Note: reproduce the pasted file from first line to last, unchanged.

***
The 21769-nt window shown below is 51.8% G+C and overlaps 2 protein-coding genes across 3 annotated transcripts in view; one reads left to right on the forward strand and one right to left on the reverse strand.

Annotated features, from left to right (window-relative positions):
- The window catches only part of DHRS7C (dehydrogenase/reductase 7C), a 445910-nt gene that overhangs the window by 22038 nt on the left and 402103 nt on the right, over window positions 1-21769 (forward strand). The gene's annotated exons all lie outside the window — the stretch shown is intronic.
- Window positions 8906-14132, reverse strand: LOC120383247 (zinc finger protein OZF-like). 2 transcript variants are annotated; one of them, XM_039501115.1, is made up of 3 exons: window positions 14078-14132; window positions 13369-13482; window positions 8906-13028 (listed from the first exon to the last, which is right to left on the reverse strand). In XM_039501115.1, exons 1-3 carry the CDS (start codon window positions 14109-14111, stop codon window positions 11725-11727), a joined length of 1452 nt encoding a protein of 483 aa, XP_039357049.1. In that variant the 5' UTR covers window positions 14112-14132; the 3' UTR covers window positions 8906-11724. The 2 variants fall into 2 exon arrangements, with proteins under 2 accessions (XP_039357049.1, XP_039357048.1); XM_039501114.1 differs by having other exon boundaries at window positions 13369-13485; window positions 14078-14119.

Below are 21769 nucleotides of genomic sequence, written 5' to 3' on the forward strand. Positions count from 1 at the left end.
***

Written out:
The 21769-nt window shown below is 51.8% G+C and overlaps 2 protein-coding genes across 3 annotated transcripts in view; one reads left to right on the forward strand and one right to left on the reverse strand.

Annotated features, from left to right (window-relative positions):
- The window catches only part of DHRS7C (dehydrogenase/reductase 7C), a 445910-nt gene that overhangs the window by 22038 nt on the left and 402103 nt on the right, over window positions 1-21769 (forward strand). The gene's annotated exons all lie outside the window — the stretch shown is intronic.
- Window positions 8906-14132, reverse strand: LOC120383247 (zinc finger protein OZF-like). 2 transcript variants are annotated; one of them, XM_039501115.1, is made up of 3 exons: window positions 14078-14132; window positions 13369-13482; window positions 8906-13028 (listed from the first exon to the last, which is right to left on the reverse strand). In XM_039501115.1, exons 1-3 carry the CDS (start codon window positions 14109-14111, stop codon window positions 11725-11727), a joined length of 1452 nt encoding a protein of 483 aa, XP_039357049.1. In that variant the 5' UTR covers window positions 14112-14132; the 3' UTR covers window positions 8906-11724. The 2 variants fall into 2 exon arrangements, with proteins under 2 accessions (XP_039357049.1, XP_039357048.1); XM_039501114.1 differs by having other exon boundaries at window positions 13369-13485; window positions 14078-14119.

Below are 21769 nucleotides of genomic sequence, written 5' to 3' on the forward strand. Positions count from 1 at the left end.